Interviewing and Evidence Collection Tip: How to Package Physical Evidence
Hello and welcome to this week’s column focused on interviewing and evidence collection for root cause analysis of workplace incidents and accidents. We refer to four basic categories of evidence in our Interviewing & Evidence Techniques training:
Some investigations only require evidence that does not need special packaging such as training records, policies and procedures (paper evidence) and/or interviews of the people who were there (people evidence). While a workplace investigation is not the same as a criminal investigation where physical evidence often requires forensic examination, there are definitely situations where collecting physical evidence is helpful to the root cause investigation. Here are a few basic tips:
Packaging: Most physical evidence can be stored in paper containers, like envelopes and boxes. There is a plethora of websites that sell packaging material designed specifically for evidence. Wet evidence (such as fabric) should be air dried before packaging because moisture causes rapid deterioration and risks environmental contamination, like mold. Allow wet evidence to dry thoroughly and then package it. Then store the evidence at room temperature. If the item is not wet and does not need to “breathe” (for example, the evidence is a collection of bolts), you can also use plastic containers for storage.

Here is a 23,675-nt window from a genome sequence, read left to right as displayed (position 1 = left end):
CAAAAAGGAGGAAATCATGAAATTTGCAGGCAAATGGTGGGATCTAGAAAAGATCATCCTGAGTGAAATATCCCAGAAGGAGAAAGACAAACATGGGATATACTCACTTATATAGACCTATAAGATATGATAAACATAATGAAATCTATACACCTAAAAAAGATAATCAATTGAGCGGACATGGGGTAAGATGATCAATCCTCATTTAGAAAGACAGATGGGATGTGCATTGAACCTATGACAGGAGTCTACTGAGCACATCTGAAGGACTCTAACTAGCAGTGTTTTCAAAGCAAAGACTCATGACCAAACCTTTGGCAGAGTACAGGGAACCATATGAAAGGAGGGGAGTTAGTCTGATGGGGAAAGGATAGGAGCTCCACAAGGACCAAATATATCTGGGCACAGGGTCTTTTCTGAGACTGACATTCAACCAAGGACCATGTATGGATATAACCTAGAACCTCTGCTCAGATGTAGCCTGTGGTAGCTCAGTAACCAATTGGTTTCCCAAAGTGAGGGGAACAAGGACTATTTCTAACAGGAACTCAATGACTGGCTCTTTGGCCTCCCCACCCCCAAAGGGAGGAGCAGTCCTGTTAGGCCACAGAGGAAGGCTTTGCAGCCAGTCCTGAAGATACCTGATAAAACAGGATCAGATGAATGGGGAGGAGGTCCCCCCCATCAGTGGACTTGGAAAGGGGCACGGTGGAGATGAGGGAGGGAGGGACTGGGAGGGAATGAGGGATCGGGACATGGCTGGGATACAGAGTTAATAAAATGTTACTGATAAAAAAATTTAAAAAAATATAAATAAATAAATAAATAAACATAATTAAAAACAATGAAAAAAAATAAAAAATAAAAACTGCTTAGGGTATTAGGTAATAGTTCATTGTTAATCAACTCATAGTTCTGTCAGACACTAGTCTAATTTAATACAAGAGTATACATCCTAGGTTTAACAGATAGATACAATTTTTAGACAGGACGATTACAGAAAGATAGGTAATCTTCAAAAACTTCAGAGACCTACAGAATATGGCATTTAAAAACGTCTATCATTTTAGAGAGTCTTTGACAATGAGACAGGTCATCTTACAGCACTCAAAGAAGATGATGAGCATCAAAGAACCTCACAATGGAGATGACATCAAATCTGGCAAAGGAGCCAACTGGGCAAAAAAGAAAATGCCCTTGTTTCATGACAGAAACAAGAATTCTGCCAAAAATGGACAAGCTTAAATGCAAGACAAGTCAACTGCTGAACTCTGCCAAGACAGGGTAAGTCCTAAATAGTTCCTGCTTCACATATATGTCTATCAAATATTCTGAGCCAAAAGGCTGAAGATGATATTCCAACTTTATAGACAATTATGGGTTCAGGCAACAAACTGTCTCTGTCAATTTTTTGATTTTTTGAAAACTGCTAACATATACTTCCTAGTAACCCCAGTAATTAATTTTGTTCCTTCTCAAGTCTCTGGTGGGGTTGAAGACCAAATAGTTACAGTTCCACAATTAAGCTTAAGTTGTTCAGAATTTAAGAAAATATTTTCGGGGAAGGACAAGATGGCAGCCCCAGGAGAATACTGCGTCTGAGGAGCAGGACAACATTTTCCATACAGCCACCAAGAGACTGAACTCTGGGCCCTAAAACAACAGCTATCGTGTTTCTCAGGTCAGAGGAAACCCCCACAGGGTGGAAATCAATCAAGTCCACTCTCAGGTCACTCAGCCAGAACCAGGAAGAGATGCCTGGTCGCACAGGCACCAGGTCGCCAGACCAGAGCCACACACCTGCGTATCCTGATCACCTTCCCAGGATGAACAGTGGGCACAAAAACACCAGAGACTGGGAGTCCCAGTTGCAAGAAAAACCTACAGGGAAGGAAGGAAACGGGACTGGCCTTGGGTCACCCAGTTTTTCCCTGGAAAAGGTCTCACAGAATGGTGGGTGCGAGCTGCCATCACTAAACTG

Sharp objects: Package sharp objects in a way to ensure the safety of those handling it. Packaging may include metal cans, plastic or hard cardboard boxes so long as the object will not protrude.
Size: Ensure the packaging is of adequate size. If the packaging is too small for the item, it may fail over time. If it’s too large, it could become damaged when it moves around the container.
Avoid using staples to seal evidence envelopes: Staples can damage the evidence. Tape across the entire flap of an envelope to seal it.
Don’t forget to tag and mark evidence containers so that you will be able to easily identify what is stored in each container at a later date.
If you’re interested in learning more about Interviewing & Evidence Collection, I hope you will join me in Houston, Texas in November for a 3-day root cause analysis + interviewing and evidence collection course or 1-day interviewing and evidence collection training.